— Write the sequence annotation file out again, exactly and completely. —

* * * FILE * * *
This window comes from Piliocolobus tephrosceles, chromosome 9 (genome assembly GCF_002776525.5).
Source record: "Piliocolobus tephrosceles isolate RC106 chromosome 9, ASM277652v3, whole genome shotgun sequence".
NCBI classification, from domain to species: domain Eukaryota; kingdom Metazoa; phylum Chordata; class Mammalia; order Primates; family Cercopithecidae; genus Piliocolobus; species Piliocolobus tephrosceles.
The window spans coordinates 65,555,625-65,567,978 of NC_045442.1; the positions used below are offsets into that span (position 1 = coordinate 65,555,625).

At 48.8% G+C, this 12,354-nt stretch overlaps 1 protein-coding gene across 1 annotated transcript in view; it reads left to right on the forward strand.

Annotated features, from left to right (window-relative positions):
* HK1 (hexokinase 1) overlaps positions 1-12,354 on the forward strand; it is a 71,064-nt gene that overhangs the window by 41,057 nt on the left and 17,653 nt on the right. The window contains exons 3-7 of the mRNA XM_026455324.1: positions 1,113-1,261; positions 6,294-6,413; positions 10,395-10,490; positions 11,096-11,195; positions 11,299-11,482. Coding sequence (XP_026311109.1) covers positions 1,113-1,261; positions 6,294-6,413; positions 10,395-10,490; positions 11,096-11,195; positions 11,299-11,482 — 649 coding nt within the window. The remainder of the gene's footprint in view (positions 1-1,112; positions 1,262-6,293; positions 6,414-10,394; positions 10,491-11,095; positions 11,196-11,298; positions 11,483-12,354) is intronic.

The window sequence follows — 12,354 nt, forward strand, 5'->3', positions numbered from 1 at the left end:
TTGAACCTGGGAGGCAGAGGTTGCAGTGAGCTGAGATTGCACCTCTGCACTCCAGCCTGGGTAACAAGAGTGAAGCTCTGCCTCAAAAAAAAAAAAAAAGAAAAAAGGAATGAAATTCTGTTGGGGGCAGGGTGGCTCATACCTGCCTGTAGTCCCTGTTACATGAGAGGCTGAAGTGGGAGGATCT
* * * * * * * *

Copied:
This window comes from Piliocolobus tephrosceles, chromosome 9 (genome assembly GCF_002776525.5).
Source record: "Piliocolobus tephrosceles isolate RC106 chromosome 9, ASM277652v3, whole genome shotgun sequence".
NCBI classification, from domain to species: domain Eukaryota; kingdom Metazoa; phylum Chordata; class Mammalia; order Primates; family Cercopithecidae; genus Piliocolobus; species Piliocolobus tephrosceles.
The window spans coordinates 65,555,625-65,567,978 of NC_045442.1; the positions used below are offsets into that span (position 1 = coordinate 65,555,625).

At 48.8% G+C, this 12,354-nt stretch overlaps 1 protein-coding gene across 1 annotated transcript in view; it reads left to right on the forward strand.

Annotated features, from left to right (window-relative positions):
* HK1 (hexokinase 1) overlaps positions 1-12,354 on the forward strand; it is a 71,064-nt gene that overhangs the window by 41,057 nt on the left and 17,653 nt on the right. The window contains exons 3-7 of the mRNA XM_026455324.1: positions 1,113-1,261; positions 6,294-6,413; positions 10,395-10,490; positions 11,096-11,195; positions 11,299-11,482. Coding sequence (XP_026311109.1) covers positions 1,113-1,261; positions 6,294-6,413; positions 10,395-10,490; positions 11,096-11,195; positions 11,299-11,482 — 649 coding nt within the window. The remainder of the gene's footprint in view (positions 1-1,112; positions 1,262-6,293; positions 6,414-10,394; positions 10,491-11,095; positions 11,196-11,298; positions 11,483-12,354) is intronic.

The window sequence follows — 12,354 nt, forward strand, 5'->3', positions numbered from 1 at the left end:
TTGAACCTGGGAGGCAGAGGTTGCAGTGAGCTGAGATTGCACCTCTGCACTCCAGCCTGGGTAACAAGAGTGAAGCTCTGCCTCAAAAAAAAAAAAAAAGAAAAAAGGAATGAAATTCTGTTGGGGGCAGGGTGGCTCATACCTGCCTGTAGTCCCTGTTACATGAGAGGCTGAAGTGGGAGGATCT